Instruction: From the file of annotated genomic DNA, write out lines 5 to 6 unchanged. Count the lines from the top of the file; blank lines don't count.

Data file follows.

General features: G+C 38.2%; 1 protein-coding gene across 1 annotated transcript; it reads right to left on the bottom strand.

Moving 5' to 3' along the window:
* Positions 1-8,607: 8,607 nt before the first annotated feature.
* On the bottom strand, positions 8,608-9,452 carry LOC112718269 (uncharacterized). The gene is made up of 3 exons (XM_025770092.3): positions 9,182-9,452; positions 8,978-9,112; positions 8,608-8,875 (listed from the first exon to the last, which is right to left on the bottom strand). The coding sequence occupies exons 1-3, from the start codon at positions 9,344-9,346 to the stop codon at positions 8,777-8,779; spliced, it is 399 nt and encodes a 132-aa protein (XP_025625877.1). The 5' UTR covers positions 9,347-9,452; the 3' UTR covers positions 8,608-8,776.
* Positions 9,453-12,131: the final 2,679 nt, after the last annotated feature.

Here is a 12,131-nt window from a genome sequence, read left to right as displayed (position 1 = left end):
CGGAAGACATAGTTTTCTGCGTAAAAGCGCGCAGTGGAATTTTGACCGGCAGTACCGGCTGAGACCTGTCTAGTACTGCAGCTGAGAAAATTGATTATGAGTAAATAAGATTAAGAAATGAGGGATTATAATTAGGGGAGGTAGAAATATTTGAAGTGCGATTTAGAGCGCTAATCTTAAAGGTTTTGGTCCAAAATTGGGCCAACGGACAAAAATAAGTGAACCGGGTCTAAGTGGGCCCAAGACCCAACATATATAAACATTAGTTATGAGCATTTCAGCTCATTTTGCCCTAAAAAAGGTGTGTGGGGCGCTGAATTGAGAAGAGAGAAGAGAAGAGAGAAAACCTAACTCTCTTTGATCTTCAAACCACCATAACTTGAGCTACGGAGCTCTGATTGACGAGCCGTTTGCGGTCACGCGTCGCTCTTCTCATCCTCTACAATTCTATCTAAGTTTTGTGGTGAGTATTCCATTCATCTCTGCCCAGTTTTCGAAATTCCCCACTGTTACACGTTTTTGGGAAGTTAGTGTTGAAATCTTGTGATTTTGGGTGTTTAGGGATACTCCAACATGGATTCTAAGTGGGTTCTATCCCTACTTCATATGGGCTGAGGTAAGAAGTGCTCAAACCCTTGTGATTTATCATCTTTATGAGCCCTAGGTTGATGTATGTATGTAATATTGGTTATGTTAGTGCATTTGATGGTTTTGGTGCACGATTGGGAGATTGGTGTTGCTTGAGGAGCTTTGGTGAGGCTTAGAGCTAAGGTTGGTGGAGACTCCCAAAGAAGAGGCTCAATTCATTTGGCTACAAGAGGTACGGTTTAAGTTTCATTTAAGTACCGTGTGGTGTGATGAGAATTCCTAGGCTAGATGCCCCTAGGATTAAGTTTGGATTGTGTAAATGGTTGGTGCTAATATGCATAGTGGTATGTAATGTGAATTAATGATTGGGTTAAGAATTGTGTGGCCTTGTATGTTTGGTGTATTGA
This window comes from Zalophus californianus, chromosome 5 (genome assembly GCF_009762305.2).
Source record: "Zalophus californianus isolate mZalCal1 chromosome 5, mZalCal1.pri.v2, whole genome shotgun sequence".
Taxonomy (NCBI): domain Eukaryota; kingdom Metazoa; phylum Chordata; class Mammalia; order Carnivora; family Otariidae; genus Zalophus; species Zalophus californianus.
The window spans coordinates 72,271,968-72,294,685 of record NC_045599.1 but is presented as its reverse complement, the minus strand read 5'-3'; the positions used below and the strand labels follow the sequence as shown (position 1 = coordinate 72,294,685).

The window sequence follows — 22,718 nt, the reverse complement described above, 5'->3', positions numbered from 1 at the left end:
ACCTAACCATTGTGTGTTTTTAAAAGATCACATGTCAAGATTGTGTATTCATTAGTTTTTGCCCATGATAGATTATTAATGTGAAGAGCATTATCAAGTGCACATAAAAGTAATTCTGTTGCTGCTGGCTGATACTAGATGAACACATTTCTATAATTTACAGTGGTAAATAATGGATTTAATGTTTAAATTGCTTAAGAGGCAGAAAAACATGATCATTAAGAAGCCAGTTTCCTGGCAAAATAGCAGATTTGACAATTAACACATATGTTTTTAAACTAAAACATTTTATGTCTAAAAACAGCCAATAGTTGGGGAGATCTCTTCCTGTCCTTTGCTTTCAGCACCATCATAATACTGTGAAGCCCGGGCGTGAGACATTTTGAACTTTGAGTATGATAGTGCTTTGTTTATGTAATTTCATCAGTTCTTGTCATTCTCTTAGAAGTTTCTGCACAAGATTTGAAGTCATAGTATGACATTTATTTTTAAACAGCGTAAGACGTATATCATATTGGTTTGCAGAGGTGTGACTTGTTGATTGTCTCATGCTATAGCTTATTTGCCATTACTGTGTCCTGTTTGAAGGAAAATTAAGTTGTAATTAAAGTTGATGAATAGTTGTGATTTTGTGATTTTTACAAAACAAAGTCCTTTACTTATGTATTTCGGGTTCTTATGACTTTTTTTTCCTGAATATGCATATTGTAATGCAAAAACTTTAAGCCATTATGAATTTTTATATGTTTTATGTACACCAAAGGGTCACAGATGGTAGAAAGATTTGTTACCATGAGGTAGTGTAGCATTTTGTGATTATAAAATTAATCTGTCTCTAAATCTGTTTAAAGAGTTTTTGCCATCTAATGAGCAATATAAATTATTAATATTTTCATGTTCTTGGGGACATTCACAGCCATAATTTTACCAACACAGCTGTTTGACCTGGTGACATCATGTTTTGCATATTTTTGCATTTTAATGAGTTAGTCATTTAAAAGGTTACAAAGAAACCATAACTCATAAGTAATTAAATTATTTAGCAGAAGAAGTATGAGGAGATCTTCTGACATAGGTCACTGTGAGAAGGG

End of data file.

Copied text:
* Positions 9,453-12,131: the final 2,679 nt, after the last annotated feature.

Here is a 12,131-nt window from a genome sequence, read left to right as displayed (position 1 = left end):